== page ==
HHVdaf is the HHV in kJ/kg on a dry on
moisture-ash-free basis. By using the Ma = mthER
definition of these, one can relate the HHV on
moisture ash- free basis to that on only dry- For a fuel feed rate of Mf, the air requirement
basis value as: of the gasifier, Mfa, is:

HHVdaf = HHVd [(1-M)/ (1- Ash- M)] Mfa =mthER × Mf

Where the subscripts, For a biomass gasifier, 0.25 may be taken as a


first-guess value for ER.
d and daf refer to dry and moisture-ash-free
basis respectively; Equivalence ratio
M is the moisture fraction;
and ASH is the ash fraction in fuel on a raw- Equivalence ratio (ER) is an important design
fuel basis. parameter for a gasifier. It is the ratio of the
actual air fuel ratio to the stoichiometric air
On a dry basis, HHVd is typically in the range fuel ratio. This definition is the same as that
1821 MJ/kg (Van Loo and Koppejan, 2003). of excess air (EA) used for a combustion
It may be calculated from the ultimate system, except that it is used only for air-
analysis for the biomass using the following deficient situations, such as those found in a
equation (Van Loo and Koppejan, 2003): gasifier.

HHVd=0.3491C+1.1783H+0.1005S-0.0151N- ER(<1.0) gasification = actual air/


0.1034O- 0.0211ASH stoichiometric air = EA(>1.0)combustion

Where C, H, S, N, O, and ASH are the mass In a combustor, the amount of air supplied is
fraction of carbon, hydrogen, sulfur, nitrogen, determined by the stoichiometric (or
oxygen, and ash in the fuel on a dry basis. theoretical) amount of air and its excess air
coefficient. In a gasifier, the air supply is only
Flow rate of gasifying medium a fraction of the stoichiometric amount. The
stoichiometric amount of air is calculated
The amount of gasification medium has a based on the ultimate analysis of the fuel. ER
major influence on yield and composition of dictates the performance of the gasifier. For
the product gas. example, pyrolysis takes place in the absence
of air and hence the ER is zero; for

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gasification of biomass, it lies between 0.2 product gas. The heating value of the gas is
and 0.3. therefore relatively low (46 MJ/m3).

In up draft gasifier which typically operate Reactor diameter (D)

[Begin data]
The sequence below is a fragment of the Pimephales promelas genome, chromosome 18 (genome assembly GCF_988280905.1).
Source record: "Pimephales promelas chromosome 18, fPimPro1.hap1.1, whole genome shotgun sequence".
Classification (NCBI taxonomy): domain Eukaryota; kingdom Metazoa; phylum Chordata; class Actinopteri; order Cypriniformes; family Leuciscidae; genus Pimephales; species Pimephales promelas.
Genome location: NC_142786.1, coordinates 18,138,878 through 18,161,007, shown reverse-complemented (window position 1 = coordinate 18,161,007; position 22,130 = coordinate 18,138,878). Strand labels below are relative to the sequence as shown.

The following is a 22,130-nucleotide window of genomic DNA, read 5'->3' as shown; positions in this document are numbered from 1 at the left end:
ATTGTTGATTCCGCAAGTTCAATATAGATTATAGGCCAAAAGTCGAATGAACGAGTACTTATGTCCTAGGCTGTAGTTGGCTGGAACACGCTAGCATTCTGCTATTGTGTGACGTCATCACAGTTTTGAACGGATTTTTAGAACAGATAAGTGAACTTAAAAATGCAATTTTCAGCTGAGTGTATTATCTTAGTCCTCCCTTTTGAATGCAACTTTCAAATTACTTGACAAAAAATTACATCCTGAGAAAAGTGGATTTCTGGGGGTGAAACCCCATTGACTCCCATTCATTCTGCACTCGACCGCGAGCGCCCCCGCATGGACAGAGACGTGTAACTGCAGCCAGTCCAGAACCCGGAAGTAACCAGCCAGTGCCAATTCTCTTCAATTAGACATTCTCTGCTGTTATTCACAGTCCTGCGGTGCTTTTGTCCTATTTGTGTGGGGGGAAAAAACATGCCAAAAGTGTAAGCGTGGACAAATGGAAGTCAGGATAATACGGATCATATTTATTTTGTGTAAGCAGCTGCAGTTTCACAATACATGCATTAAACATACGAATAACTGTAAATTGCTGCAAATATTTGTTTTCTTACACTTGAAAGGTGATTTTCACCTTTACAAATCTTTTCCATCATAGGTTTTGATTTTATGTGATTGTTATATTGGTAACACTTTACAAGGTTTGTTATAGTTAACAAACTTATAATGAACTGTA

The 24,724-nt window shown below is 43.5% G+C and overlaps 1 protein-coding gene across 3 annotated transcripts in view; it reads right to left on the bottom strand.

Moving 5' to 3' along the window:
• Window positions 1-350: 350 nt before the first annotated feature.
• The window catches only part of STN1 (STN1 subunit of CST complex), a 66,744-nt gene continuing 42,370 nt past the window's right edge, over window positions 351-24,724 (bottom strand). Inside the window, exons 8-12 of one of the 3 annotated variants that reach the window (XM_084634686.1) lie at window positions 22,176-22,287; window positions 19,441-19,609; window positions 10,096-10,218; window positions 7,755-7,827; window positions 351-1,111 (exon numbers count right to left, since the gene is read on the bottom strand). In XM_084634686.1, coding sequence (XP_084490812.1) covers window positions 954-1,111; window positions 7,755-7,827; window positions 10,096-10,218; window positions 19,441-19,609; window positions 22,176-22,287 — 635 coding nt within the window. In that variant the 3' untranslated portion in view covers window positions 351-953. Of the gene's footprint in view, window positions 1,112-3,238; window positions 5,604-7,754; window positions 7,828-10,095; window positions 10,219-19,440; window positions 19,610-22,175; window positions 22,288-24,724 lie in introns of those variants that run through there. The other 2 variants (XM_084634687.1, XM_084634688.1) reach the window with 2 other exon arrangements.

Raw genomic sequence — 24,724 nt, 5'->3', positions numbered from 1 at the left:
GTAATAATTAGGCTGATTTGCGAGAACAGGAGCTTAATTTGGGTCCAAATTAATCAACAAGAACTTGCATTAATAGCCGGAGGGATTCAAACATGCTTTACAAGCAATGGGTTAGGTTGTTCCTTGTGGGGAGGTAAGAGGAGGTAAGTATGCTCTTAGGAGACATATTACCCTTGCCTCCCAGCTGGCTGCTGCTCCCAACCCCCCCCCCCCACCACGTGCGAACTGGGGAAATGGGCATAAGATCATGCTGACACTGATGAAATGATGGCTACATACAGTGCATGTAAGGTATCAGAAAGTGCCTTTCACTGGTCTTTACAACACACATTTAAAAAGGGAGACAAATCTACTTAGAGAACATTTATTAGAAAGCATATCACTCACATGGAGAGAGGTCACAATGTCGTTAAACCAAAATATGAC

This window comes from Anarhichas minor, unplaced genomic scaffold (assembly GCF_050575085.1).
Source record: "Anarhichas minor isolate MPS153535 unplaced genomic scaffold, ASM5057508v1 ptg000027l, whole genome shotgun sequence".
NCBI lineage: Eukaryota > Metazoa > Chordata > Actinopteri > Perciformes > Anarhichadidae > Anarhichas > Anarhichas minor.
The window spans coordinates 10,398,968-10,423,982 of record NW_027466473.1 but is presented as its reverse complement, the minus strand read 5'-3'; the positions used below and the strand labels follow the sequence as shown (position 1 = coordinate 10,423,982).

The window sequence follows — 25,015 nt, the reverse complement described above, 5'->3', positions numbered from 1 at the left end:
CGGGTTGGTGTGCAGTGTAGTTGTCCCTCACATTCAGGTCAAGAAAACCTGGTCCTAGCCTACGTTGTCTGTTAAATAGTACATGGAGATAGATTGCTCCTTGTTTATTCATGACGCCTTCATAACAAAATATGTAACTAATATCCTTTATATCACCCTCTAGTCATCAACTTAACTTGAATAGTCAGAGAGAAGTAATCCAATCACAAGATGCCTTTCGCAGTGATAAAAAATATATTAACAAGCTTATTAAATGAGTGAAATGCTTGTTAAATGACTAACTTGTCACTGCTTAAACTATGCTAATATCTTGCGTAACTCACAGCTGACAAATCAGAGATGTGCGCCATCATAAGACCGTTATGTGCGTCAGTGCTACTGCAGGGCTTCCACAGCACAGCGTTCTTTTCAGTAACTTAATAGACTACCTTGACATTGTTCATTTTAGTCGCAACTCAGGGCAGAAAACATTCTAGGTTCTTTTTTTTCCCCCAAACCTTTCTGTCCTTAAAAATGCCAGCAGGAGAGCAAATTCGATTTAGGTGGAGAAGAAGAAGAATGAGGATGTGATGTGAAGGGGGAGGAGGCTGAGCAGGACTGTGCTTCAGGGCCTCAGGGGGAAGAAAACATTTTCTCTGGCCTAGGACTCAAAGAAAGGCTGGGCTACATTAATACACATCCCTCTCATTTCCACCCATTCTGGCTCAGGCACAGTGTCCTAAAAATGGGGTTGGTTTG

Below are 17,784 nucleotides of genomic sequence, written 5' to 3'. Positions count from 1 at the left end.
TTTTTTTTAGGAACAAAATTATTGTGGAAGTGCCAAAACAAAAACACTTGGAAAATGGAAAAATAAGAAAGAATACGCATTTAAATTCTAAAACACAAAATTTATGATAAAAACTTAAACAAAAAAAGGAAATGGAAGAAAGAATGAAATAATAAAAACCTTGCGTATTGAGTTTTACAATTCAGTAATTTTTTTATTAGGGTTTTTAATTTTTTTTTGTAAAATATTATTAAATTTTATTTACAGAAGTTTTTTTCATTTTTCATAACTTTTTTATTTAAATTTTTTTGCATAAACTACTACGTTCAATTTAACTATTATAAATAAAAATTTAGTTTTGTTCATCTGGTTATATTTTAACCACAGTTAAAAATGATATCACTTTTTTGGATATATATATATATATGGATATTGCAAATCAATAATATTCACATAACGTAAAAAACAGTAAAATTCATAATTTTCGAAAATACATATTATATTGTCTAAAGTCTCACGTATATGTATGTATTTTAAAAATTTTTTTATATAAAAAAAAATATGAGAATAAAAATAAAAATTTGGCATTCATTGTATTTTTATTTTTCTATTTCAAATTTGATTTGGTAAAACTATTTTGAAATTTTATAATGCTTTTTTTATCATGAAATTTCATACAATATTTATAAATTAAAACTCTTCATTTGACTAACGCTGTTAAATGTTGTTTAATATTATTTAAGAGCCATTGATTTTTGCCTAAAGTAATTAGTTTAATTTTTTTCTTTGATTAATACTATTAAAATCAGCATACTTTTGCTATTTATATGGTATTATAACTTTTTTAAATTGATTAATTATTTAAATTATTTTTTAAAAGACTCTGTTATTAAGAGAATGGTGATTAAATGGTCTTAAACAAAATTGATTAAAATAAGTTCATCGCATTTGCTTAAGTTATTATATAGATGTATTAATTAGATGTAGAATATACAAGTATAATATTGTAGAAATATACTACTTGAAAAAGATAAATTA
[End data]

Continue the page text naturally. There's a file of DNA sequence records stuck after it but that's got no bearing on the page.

with an ER of less than 0.25, have higher tar
content. With an ER above 0.25, some Diameter refers to the size of the reactor in
product gases are also burnt, increasing the terms of the diameter of the cross-section of
temperature. The quality of gas obtained from the cylinder where the fuel is being burned.
a gasifier strongly depends on the value of This is a function of the amount of the fuel
ER, which must be significantly below 1.0 to consumed per unit time (FCR) to the specific
ensure that the fuel is gasified rather than gasification rate (SGR) of the fuel ranging
combusted. However, an excessively low ER from 100 to 250 kg/m2 - h
value (0.2) results in several problems,
including incomplete gasification, excessive The reactor diameter is computed using the
char formation, and a low heating value of the formula with
product gas. On the other hand, too high and
ER (0.4) results in excessive formation of D = [(4 × FCR)/ SGR×π] 0.5
products of complete combustion, such as FCR - fuel consumption rate
CO2 and H2O, at the expense of desirable SGR – [weight of the biomass fuel used, Kg /
products, such as CO and H2. This causes a (Reactor area m2 ×Reactor diameter – 0.15m
decrease in the heating value of the gas. In operating time, h]
this gasification system the ER’s value is
normally maintained within the range of 0.20 Height of the reactor (H)
to 0.30.
Height refers to the total distance from the top
Besides supplying the energy for the and the bottom end of the reactor. This
endothermic gasification reactions, the determines how long would the gasifier be
gasifier must provide energy to raise the feed operated in one loading of fuel. Basically, it is
and gasification medium to the reaction a function of a number of variables such as
temperature, as well as to compensate for the the required time to operate the gasifier (T),
heat lost to the reactor walls. For a self- the specific gasification rate (SGR), and the
sustained gasifier, part of the chemical energy density of the fuel. As shown below, the
in the biomass provides the heat required. The height of the gasifier is computed using the
total heat necessary comes from the oxidation formula
reactions. The energy balance of the gasifier
is thus the main consideration in determining H = [(SGR × T)/ ρf ]
the oxygen-to-carbon (O/C) ratio.
For a desired operating time of the gasifier of
Equilibrium calculations can show that as the 2.5 hours, assuming the density of the fuel
O/C ratio in the feed increases, CH4, CO, and 300 kg/m3.
hydrogen in the product decreases but CO2
and H2O in the product increases. Beyond an Time to consume the fuel
O/C ratio of 1.0, hardly any CH4 is produced.
When air is the gasification medium, as is the Time refers to the total time required to
case for 70% of all gasifiers (Ciferno and completely gasify the fuel inside the reactor.
Marano, 2002), the nitrogen in it dilutes the This includes the time to ignite the fuel and

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the time to generate gas, plus the time to the most important parameter during the